Everyone probably knows Count von Count, the Muppet math-educator vampire found on Sesame Street. As you might recall from childhood, the Count spends his days counting everything, regardless of size, context, relevance or the level of irritation of others around him. He really has no reference to his surroundings, other than by giving them a numerical value. Hey, stop looking at your CFO like that!
In banking, numerical values are of great importance and they make up the very foundation of the industry. To truly operate effectively, though, banks know qualitative measures must also come into the mix. You know your customers care a great deal about customer service and that you can't charge substantially more for one service vs. others, so the numbers also have to add up. That being said, service and quality of execution in the end are what drive most customers to work with your bank.
To save staff time, reduce costs and bring in more expertise, most banks have a number of functions that are outsourced. When that occurs, your bank becomes the customer rather than the service provider, so you should be as discerning as your own customers are to you. All banks have vendor management processes to formalize which providers are chosen and to ascertain their ability to provide various services.
Most vendor management policies we have seen are based more on regulatory best-practices rather than immeasurable metrics and there is nothing wrong with starting there. Outside vendors are of interest to regulators as well, since vendors have become ever more fundamental to everyday functionality in banking. Regulatory focus has taken the form of financial audits, contract reviews, vendor policy reviews, SAS 70s and data security certifications. These are augmented with questionnaires and other numerical measures of vendor security and stability. It's an important process, given the expense and reliance that all banks have on outside providers; so the Count would be pleased.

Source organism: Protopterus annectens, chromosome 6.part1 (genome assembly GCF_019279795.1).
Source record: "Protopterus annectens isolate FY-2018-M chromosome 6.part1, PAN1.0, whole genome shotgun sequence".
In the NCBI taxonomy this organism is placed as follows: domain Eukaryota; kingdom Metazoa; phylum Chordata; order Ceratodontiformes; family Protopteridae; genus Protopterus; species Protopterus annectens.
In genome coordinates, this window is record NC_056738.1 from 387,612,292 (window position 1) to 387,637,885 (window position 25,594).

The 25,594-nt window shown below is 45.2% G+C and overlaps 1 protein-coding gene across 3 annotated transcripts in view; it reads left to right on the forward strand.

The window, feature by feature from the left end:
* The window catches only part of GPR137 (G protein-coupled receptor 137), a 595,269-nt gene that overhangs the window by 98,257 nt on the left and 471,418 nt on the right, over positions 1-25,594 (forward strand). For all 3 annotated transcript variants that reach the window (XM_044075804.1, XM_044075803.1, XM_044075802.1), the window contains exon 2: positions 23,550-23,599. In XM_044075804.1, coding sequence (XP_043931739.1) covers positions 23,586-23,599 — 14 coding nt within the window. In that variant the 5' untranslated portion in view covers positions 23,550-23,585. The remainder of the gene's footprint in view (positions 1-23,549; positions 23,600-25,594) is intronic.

However, the primary reasons that banks consider changing from one outside provider to another are generally not based on anything that would be found in an audit report or even on a questionnaire. Far more likely are factors such as reliability, ease of use, staff support, problem solving ability and your own satisfaction. That sounds a whole lot like customer service.
Certainly, changing providers is disruptive for staff and it can cost money. The best way to avoid this is to measure quality as well as quantity when choosing providers. We recommend banks go back to their vendor management policies and procedures and look for measures of performance, not just basic metrics. Ask for references from potential providers, talk to banks that have similar characteristics to yours and ask them about their satisfaction on both a quantitative and qualitative basis.
Another less-than-countable factor that should come into the decision-making process is not buttering the bread of your competitor. You have heard us say this before, but we do so again because risk is reaching a critical level. Anyone that takes deposits from business customers and offers them loans is a competitor - period. They also want your data so they can see how you lend, understand your markets and stay on top of trends. You cannot afford to help them compete by giving them such sensitive information - especially when you have so many other options that do not pose this risk. Call us and we can help.
The point of outsourcing is to provide help, expertise and save money, but outside providers should also enhance your ability to provide service to your customers. They free you up from mundane tasks so you can focus on customer needs. Like the Count, remember to keep on counting; but also add in qualitative and competitive measures when it comes to choosing vendors.